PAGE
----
As well as being a productivity specialist, I am a professional coach. So why am I blogging about this ? It may sound obvious, as working through a change process can be one of the most demanding activities that staff and leaders get involved with. Coaching is a widely used term, and sometimes misunderstood. It is often confused with consulting and mentoring. Coaching is a clearly defined process of high-end facilitation, which is detached from knowledge transfer. It requires specific skills that go beyond directly helping staff and leaders with work and processes.
It is sometimes assumed that staff and those working at the shop floor will face the biggest personal challenges when dealing with change, but in my experience this is not true. Likewise it is sometimes assumed that senior leadership will have the greatest personal and organisational challenges, but again in my experience this is also not the case. For the purposes of this discussion, I will discount any potential headcount reduction from the equation. The shop floor staff should buy into any organisational change that leads to productivity improvement, as in theory it will make their lives easier. I always tend to see less resistance than could be expected. Senior leaders drive the changes and they also have the strategic intent in addition to the resources. So assuming the programme is being being executed correctly and as per plan, they should not see the greatest personal challenge. In my experience it is the middle management layer that have the greatest struggles, as there may be a sense of entitlement based on experience, “flying hours” and career progression. This is not always the case, but it can be a barrier to effective implementation. It is also noteworthy that middle management are also fundamental to any success with the change process. This cohort, not only know the key process elements, but also have the ability to improve them on a daily basis.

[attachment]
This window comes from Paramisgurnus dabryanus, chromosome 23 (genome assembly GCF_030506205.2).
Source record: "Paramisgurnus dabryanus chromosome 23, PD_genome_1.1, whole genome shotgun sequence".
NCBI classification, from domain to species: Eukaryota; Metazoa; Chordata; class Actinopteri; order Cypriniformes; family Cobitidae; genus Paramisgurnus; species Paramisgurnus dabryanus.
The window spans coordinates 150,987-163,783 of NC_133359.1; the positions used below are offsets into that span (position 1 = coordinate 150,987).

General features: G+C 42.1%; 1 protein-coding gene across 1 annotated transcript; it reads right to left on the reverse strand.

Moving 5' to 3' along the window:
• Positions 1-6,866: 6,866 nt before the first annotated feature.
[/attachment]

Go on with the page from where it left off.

Quite often shop floor and middle management are excluded from any coaching programme, which is a mistake. All levels of the organisation need to be “coached” in order to enable the successful implementation. The emphasis will be different for each group or demographic, but using external coaches can be very powerful at bringing a different perspective, and advanced facilitation skills. By external coaches, I don’t just mean from outside firms, but from other functions which can bring a level of neutrality. If we think of classic “change models” such as the ones designed by John Kotter and others, they all have distinct phases and elements, ranging from creating a sense of urgency, planning, communication and execution. Each cohort in the management chain will be responsible for delivering different elements, and ideally should be coached by those with the appropriate skill sets. I have rarely come across programmes that happen successfully without some form of coaching intervention. Coaching not only facilitates the changes, but it helps staff get over any fear factor, and also allows people to self-correct. This is no substitute for training, and knowledge transfer, but these interventions are symbiotic.
It is critical to ensure that key “change agents” at every level have access to the right support, at each stage. Throughout any change process, it is unlikely that the staff who have responsibility for the day to day delivery of work ( and must be involved in the change process to an appropriate level) will have all the correct skills to deliver the change successfully. In addition to leaders being able to communicate they must also delegate appropriately to deliver effectively. In this process, they must push the executable work down to the lowest acceptable level. This assumes the staff are properly trained and that there are quality assurance processes in place.
If you are interested in knowing more about effective and efficient change please contact us, and we can have a discussion. I also recently presented a paper at the International Coaching Federation UK Conference in London on “How to have impact in Hostile Environments.